Birks Fell Cave
Ian Cummins, Simon (BCC, CPC, etc.), Fay (BPC).
Looking back at past WRPC trip reports, Birks Fell seems to have inspired people to apply fingers to keyboards and I was keen to get along on Simon’s Burnley permit. Arriving at Buckden for 9 am, I found Fay waiting and soon Simon turned up. With no other takers, we were what I regard to be the optimal party size of 3 for a trip. It was a hot walk up in a wetsuit, with a call to drop off the permit en-route and I drank half my drink ration at the entrance.
We carried ladders and lifelines, testing Simon’s theory that this method is better than SRT in many instances, although I still haven’t worked out which pros outweigh which cons. Truth is, carrying gear along crawly caves is always hard work!
Despite the relatively dry weather, some rain during the week meant a small stream at the entrance, but lots more water inside. The high, flat-floored entrance streamway had only a little water and the cobbly Connection Crawl was soon passed, leading eventually to fine cascades over clean, white rock. The impressive waterfall in Shooting Box Aven, demanded to be sampled, although examination of the fixed rope hanging here did not inspire me to want to jumar it.
The problem with a trip so long as Birks Fell is that the knowledge that much passage has to travelled prevents a leisurely enjoyment of the sights so abundant in the cave, but some pristine gours and flowstone formations come to mind, particularly the superb display in Perfection Oxbow. Route finding was not always obvious either, with the many collapsed sections and chokes to be negotiated. I entered the large choke into Moon Milk Cave in the lead and popped up in the large chamber only to find I was now behind the others who found a simple route up!
The Cascade Pitch offered an exhilarating descent, which I chose to do by using the ladder for my hands and bridging the walls to keep out of the considerable force of the water, but it was nice to have a good dip in the pools hereabouts, feeling warm in a wetsuit.
Shale pitch offered another wet drop, where it was impossible to keep out of the water and Fay gave me and Simon a lifeline, but not having enough rope or gear to get herself down, she stayed at the pitch head, having been to the end before.
It was cold and draughty at the base of the pitch and the change to black rock makes the cave rather more forbidding. We had a vague idea of where to go and set off looking for the Slimy Slit. Our first effort brought us to the dark, foam-coated Styx sump, bringing chuckles of delight from Simon, who likes such grim, dark places and I admit I like the atmosphere evoked by passages like this too!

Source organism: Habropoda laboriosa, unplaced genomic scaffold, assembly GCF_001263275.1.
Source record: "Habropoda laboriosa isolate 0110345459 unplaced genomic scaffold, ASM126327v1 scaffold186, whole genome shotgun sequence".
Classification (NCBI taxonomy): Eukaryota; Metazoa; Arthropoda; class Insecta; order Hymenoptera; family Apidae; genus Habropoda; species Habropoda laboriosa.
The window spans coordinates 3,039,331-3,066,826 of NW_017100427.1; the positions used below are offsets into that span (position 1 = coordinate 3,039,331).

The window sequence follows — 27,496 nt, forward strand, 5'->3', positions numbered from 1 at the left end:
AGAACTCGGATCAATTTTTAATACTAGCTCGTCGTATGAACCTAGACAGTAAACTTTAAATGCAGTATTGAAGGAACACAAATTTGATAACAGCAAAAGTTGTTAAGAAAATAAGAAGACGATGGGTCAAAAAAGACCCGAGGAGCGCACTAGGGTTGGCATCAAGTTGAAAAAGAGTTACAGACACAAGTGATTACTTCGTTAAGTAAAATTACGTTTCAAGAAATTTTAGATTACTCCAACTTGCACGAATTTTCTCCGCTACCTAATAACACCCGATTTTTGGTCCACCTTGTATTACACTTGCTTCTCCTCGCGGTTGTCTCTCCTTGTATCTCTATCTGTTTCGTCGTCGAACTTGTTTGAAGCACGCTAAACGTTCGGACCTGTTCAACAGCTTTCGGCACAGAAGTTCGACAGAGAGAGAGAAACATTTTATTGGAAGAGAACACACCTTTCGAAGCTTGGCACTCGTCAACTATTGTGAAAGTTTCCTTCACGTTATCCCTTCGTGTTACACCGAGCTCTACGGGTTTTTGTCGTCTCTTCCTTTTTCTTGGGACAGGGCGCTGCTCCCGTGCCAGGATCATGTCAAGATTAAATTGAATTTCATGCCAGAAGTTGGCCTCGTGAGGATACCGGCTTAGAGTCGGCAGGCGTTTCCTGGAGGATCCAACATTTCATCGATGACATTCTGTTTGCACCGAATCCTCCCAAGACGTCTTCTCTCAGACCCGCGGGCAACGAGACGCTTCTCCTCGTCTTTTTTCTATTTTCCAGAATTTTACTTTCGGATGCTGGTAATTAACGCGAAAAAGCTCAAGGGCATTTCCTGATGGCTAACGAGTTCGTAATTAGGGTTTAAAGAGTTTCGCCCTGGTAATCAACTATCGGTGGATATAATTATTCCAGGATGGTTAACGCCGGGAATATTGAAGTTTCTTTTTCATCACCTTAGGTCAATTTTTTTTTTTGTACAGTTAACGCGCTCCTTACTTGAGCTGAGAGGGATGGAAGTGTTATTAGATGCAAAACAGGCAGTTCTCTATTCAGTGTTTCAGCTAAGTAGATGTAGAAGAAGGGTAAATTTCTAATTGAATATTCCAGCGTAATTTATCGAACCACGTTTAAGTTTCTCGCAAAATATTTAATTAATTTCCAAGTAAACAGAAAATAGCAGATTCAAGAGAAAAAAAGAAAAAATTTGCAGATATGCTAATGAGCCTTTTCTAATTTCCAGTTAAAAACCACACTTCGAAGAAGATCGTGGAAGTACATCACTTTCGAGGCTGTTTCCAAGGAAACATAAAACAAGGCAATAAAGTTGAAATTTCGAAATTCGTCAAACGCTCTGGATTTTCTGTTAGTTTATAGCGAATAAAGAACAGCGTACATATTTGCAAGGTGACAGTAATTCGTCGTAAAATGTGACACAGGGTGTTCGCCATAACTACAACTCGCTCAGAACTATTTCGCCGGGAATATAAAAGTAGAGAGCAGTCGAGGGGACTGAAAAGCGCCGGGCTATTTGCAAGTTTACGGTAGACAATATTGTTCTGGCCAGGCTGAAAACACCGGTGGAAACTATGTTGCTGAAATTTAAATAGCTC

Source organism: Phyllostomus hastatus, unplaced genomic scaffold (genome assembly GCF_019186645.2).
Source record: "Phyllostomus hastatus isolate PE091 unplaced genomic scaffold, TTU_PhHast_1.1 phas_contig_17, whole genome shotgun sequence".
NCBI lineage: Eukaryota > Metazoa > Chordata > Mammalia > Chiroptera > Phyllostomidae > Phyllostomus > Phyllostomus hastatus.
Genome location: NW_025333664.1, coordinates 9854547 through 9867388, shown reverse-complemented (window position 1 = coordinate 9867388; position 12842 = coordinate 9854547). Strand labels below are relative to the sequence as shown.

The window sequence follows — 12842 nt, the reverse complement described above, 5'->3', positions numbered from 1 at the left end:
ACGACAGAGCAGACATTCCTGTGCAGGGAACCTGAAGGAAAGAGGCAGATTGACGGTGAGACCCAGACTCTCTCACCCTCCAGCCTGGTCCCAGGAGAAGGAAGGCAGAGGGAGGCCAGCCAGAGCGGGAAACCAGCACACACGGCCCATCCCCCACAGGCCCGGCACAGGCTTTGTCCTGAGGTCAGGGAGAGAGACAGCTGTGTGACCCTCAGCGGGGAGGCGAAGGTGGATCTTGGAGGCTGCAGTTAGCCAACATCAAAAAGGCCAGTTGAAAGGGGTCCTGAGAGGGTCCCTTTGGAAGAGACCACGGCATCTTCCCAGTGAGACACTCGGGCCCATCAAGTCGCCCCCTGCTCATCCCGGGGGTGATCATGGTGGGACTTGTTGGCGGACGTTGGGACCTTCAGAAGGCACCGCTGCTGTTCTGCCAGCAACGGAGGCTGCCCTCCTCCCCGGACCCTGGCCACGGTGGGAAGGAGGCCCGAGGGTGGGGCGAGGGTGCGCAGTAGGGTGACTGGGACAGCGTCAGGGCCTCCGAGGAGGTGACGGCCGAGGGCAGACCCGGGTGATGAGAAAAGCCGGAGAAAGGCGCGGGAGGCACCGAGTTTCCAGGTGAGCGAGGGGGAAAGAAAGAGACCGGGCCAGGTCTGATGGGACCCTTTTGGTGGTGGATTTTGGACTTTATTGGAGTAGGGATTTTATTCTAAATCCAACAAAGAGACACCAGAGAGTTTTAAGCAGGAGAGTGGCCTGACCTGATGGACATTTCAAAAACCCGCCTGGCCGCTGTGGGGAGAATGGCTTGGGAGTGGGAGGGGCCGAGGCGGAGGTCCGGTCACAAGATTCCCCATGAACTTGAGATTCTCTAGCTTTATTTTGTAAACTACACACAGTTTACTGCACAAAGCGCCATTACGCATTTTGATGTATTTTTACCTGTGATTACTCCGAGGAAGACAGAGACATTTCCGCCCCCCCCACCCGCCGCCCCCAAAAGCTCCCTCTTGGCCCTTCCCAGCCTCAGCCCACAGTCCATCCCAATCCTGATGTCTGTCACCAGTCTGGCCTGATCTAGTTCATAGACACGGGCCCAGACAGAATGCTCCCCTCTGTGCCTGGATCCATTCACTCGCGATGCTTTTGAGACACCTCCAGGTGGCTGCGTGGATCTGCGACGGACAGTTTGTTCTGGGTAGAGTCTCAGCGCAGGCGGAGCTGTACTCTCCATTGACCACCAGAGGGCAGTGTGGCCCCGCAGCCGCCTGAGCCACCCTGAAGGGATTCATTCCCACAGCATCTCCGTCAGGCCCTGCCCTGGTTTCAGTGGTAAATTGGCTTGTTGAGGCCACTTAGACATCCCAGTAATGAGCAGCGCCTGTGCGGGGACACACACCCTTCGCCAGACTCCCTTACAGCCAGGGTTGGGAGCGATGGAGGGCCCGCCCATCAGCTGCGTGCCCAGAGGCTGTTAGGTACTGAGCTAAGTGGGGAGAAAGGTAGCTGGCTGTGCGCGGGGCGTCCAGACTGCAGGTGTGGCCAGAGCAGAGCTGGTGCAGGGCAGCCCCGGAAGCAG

Reversing back, we followed a traverse of a high rift to its conclusion, exploring every nook and cranny on the way, before reversing back and dropping down the rift to the streamway below. Again we followed both ends of this passage to sumped passage. We were not sure if we had found the final sump or not, but reckoned Fay would be getting cold and we returned back to Shale Pitch.
The trip out was not too bad apart from the inevitable pain of carrying the gear and for a bit of amusement I climbed the front of The Block, while Simon squeezed back up the more conventional route. We wondered why new P-bolts were here and reckoned they could only logically have been placed for rescue purposes, as otherwise they are totally unnecessary. Again, I was glad of Simon’s amazing memory for route finding and it was a relief after an 8-hour slog to reach daylight. Birks Fell is a fine trip, with no really nasty bits, but there is still plenty of potential to fall on the many climbing sections and with my light going into power-save mode on the way out, I was very careful with my footing. Perhaps a further trip will solve the riddle of the final section, since Fay described it later as being very obscure. Back in the car park I got my stove out and made tea, since we had spent too much of our meagre funds on parking fees to justify a pub trip and we enjoyed the peaceful evening before setting off for home.